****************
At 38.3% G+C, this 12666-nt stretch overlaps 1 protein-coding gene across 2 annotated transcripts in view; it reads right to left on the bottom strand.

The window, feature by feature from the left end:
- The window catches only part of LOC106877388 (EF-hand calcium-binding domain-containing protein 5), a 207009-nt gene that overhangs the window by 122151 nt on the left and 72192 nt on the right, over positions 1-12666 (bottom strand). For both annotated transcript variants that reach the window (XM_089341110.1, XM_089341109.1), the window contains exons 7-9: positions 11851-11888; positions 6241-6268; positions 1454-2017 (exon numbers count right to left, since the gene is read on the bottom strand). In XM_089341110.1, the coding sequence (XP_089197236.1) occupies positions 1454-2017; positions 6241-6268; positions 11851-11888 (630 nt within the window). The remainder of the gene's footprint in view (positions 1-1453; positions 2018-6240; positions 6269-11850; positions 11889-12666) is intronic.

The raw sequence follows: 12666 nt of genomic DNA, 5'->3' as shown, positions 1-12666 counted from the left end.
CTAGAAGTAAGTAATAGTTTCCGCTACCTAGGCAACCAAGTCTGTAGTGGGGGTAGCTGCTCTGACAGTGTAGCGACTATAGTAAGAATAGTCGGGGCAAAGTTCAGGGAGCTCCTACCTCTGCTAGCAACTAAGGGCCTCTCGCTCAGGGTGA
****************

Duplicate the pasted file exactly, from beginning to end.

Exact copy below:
At 38.3% G+C, this 12666-nt stretch overlaps 1 protein-coding gene across 2 annotated transcripts in view; it reads right to left on the bottom strand.

The window, feature by feature from the left end:
- The window catches only part of LOC106877388 (EF-hand calcium-binding domain-containing protein 5), a 207009-nt gene that overhangs the window by 122151 nt on the left and 72192 nt on the right, over positions 1-12666 (bottom strand). For both annotated transcript variants that reach the window (XM_089341110.1, XM_089341109.1), the window contains exons 7-9: positions 11851-11888; positions 6241-6268; positions 1454-2017 (exon numbers count right to left, since the gene is read on the bottom strand). In XM_089341110.1, the coding sequence (XP_089197236.1) occupies positions 1454-2017; positions 6241-6268; positions 11851-11888 (630 nt within the window). The remainder of the gene's footprint in view (positions 1-1453; positions 2018-6240; positions 6269-11850; positions 11889-12666) is intronic.

The raw sequence follows: 12666 nt of genomic DNA, 5'->3' as shown, positions 1-12666 counted from the left end.
CTAGAAGTAAGTAATAGTTTCCGCTACCTAGGCAACCAAGTCTGTAGTGGGGGTAGCTGCTCTGACAGTGTAGCGACTATAGTAAGAATAGTCGGGGCAAAGTTCAGGGAGCTCCTACCTCTGCTAGCAACTAAGGGCCTCTCGCTCAGGGTGA